Diseases, much like everything else, adapt over time. From superbugs to new strains of viruses, the sicknesses that plague the world are getting tougher, and doctors have to get smarter in order to defeat them and provide effective cures.
From boosting the body’s immune system to finding new uses for the transplantation of bone marrow, doctors have had to sharpen their minds in order to understand and defeat the various types of cancers and other problems that plague us.
Our body’s immune system is a wonderful thing, and its total purpose is to defend our body from attack. Immunotherapy seeks to have our body become stronger against the immune system because the white blood cells can easily destroy viruses and other problems. However, dealing with cancer cells when they form is much harder.
Plus, once cancer fully gets a hold in the host, it has several tricks to evade the immune system. Immunotherapy is the process of getting our bodies to overcome the cancer infected cells, and since this treatment is natural, the healthy cells won’t risk being destroyed unlike with chemo and other radiation-based therapies.
In addition, with this treatment the body won’t feel as many side effects, so it could be a cancer cure that works passively for us, without the side effects and constant doses of chemotherapy-based treatment.
T cells and antibodies
T cells are the hunter-killer of our immune system, targeting one disease only as they move through the body. Scientists are attempting to remove T cells that can react to cancer from the patient’s blood and then use the lab to give them a boost and some greater numbers before throwing them back in. Then they have a better chance of halting cancer’s spread.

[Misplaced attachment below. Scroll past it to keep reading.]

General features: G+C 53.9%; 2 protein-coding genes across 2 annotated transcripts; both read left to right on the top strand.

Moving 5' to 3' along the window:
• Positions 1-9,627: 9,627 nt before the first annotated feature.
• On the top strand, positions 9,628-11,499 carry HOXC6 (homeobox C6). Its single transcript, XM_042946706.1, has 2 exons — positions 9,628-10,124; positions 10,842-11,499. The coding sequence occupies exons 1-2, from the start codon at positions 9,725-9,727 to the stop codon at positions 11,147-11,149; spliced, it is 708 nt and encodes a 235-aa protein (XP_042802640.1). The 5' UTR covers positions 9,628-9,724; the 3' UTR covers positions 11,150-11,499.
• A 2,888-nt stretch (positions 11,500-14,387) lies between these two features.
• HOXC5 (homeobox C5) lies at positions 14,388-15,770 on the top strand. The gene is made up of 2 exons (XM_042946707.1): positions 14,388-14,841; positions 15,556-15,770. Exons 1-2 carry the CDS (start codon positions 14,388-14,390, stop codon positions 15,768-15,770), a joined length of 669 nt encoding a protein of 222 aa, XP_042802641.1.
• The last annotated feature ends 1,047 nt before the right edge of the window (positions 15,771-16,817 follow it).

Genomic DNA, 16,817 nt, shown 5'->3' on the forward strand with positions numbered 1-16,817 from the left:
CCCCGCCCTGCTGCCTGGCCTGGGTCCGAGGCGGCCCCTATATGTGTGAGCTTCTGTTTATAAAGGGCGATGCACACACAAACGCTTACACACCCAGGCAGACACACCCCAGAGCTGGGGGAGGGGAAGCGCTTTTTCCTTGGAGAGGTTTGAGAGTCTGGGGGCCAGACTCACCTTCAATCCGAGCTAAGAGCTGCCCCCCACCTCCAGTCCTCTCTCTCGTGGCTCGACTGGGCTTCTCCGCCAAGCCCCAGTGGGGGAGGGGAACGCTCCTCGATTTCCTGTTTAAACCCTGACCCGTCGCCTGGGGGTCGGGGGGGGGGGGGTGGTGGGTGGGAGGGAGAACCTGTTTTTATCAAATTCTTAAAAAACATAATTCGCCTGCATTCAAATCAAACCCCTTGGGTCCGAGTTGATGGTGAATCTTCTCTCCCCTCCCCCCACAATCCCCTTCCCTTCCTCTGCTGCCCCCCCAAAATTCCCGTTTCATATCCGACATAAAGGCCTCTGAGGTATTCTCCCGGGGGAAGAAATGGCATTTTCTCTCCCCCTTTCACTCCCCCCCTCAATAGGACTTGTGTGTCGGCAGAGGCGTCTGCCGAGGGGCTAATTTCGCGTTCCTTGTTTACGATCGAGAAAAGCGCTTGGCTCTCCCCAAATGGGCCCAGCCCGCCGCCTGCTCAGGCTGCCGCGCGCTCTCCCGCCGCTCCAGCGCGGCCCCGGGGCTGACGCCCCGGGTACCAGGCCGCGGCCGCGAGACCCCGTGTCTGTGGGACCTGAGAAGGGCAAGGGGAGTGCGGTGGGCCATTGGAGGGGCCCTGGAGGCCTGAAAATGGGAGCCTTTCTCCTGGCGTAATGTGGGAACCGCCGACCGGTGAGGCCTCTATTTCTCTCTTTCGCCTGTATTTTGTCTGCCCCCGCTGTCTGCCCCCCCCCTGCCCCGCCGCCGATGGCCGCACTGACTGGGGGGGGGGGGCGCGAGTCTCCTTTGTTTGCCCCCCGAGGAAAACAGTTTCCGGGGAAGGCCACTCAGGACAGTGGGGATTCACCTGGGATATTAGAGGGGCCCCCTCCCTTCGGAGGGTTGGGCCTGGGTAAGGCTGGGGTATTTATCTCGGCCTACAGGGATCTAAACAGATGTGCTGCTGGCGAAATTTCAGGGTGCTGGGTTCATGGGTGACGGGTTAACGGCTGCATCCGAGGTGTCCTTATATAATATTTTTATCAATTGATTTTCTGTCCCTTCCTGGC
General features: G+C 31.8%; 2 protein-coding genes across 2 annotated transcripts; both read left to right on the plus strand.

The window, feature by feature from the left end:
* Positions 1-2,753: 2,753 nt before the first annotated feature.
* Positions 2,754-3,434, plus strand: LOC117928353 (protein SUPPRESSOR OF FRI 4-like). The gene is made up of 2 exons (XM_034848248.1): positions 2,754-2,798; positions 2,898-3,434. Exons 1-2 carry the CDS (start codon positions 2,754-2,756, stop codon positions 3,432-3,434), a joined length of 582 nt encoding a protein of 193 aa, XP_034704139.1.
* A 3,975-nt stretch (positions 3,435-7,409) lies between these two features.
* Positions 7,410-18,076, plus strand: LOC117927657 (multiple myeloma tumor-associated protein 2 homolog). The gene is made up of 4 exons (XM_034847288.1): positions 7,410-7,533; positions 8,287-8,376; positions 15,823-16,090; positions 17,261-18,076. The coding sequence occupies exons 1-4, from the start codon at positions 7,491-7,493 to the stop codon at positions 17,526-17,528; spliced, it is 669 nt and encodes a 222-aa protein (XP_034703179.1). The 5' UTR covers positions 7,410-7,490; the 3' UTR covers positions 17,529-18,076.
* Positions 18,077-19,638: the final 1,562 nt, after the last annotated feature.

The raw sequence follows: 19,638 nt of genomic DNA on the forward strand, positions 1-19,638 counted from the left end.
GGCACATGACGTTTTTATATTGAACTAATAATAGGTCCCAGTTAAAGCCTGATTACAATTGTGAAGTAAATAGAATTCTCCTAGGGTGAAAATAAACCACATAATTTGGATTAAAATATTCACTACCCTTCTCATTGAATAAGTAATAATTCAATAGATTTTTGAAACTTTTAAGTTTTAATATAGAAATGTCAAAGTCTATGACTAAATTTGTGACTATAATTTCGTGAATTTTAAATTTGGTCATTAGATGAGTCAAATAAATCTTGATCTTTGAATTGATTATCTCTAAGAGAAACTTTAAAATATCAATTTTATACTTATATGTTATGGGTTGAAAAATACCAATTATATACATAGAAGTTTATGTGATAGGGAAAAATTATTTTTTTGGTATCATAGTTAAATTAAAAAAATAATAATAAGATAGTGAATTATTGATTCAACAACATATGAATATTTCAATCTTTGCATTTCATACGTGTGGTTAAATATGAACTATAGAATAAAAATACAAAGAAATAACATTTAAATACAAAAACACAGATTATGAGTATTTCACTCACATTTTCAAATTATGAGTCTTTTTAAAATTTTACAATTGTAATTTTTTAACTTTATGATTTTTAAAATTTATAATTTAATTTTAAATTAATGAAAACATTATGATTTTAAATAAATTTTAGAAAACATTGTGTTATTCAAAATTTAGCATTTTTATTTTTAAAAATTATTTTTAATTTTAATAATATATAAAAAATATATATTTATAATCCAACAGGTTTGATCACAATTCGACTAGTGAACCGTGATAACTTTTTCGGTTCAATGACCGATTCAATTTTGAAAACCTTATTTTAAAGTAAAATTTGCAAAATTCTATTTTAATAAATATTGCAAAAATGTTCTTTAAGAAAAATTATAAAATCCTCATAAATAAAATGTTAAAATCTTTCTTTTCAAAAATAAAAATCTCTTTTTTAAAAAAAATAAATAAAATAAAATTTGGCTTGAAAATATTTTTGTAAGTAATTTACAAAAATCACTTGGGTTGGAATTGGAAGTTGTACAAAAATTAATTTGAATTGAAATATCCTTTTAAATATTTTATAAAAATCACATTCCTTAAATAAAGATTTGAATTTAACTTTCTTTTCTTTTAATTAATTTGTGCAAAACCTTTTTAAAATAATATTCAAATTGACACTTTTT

Antibodies are also being used to boost the immune system, and by attaching them to the radioactive particles used during chemo, the antibodies will directly ‘steer’ the particles to destroy only the cancer cells and spare the healthy ones.
Using the body as a weapon
If immunotherapy becomes a viable weapon in the fight against cancer, it will revolutionize the way the diseases are treated. People could possibly stop using radiation altogether, and that would mean no side effects like fatigue, nausea, and losing hair.
Immunotherapy already has some success, especially with bone marrow transplants. These transplants use small dosages of radiation and donated T cells to help fight diseases in older folk who might not be eligible for a full treatment due to their weakened immune system. The transplant also has a low hospital stay and hair isn’t lost.
Doctors are already working on ways to improve the survival rating, which is currently at 70%, and are already looking at ways to further specialize and improve the treatment for their patients.
With immunotherapy treating dozens of diseases and with the successes and combinations it is being tested with now, we might see it as a viable weapon to end cancer once and for all.